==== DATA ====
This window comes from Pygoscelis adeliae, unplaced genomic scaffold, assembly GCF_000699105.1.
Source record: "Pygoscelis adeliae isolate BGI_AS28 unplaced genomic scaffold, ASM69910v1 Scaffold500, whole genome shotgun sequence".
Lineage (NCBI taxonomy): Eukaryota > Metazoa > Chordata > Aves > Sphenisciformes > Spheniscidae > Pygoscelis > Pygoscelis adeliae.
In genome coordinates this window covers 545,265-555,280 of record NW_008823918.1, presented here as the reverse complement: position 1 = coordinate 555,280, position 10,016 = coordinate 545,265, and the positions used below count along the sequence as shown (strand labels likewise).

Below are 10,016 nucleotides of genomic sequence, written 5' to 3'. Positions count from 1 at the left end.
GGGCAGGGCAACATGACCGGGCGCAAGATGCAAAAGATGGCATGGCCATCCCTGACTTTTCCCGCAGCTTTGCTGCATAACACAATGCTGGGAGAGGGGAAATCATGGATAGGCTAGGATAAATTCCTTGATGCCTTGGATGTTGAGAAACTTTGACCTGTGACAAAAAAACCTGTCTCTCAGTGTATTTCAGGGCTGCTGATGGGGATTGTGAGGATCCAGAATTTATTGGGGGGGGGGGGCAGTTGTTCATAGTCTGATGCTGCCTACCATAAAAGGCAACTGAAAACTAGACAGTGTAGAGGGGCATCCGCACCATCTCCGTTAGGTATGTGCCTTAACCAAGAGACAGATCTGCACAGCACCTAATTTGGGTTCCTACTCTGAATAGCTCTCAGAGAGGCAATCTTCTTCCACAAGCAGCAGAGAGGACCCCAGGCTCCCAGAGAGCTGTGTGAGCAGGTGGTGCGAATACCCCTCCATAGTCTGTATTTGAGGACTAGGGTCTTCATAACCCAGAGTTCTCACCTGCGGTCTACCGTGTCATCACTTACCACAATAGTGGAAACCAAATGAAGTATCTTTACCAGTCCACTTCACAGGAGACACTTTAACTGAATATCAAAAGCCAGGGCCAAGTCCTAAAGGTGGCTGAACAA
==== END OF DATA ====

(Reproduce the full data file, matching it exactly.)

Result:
This window comes from Pygoscelis adeliae, unplaced genomic scaffold, assembly GCF_000699105.1.
Source record: "Pygoscelis adeliae isolate BGI_AS28 unplaced genomic scaffold, ASM69910v1 Scaffold500, whole genome shotgun sequence".
Lineage (NCBI taxonomy): Eukaryota > Metazoa > Chordata > Aves > Sphenisciformes > Spheniscidae > Pygoscelis > Pygoscelis adeliae.
In genome coordinates this window covers 545,265-555,280 of record NW_008823918.1, presented here as the reverse complement: position 1 = coordinate 555,280, position 10,016 = coordinate 545,265, and the positions used below count along the sequence as shown (strand labels likewise).

Below are 10,016 nucleotides of genomic sequence, written 5' to 3'. Positions count from 1 at the left end.
GGGCAGGGCAACATGACCGGGCGCAAGATGCAAAAGATGGCATGGCCATCCCTGACTTTTCCCGCAGCTTTGCTGCATAACACAATGCTGGGAGAGGGGAAATCATGGATAGGCTAGGATAAATTCCTTGATGCCTTGGATGTTGAGAAACTTTGACCTGTGACAAAAAAACCTGTCTCTCAGTGTATTTCAGGGCTGCTGATGGGGATTGTGAGGATCCAGAATTTATTGGGGGGGGGGGGCAGTTGTTCATAGTCTGATGCTGCCTACCATAAAAGGCAACTGAAAACTAGACAGTGTAGAGGGGCATCCGCACCATCTCCGTTAGGTATGTGCCTTAACCAAGAGACAGATCTGCACAGCACCTAATTTGGGTTCCTACTCTGAATAGCTCTCAGAGAGGCAATCTTCTTCCACAAGCAGCAGAGAGGACCCCAGGCTCCCAGAGAGCTGTGTGAGCAGGTGGTGCGAATACCCCTCCATAGTCTGTATTTGAGGACTAGGGTCTTCATAACCCAGAGTTCTCACCTGCGGTCTACCGTGTCATCACTTACCACAATAGTGGAAACCAAATGAAGTATCTTTACCAGTCCACTTCACAGGAGACACTTTAACTGAATATCAAAAGCCAGGGCCAAGTCCTAAAGGTGGCTGAACAA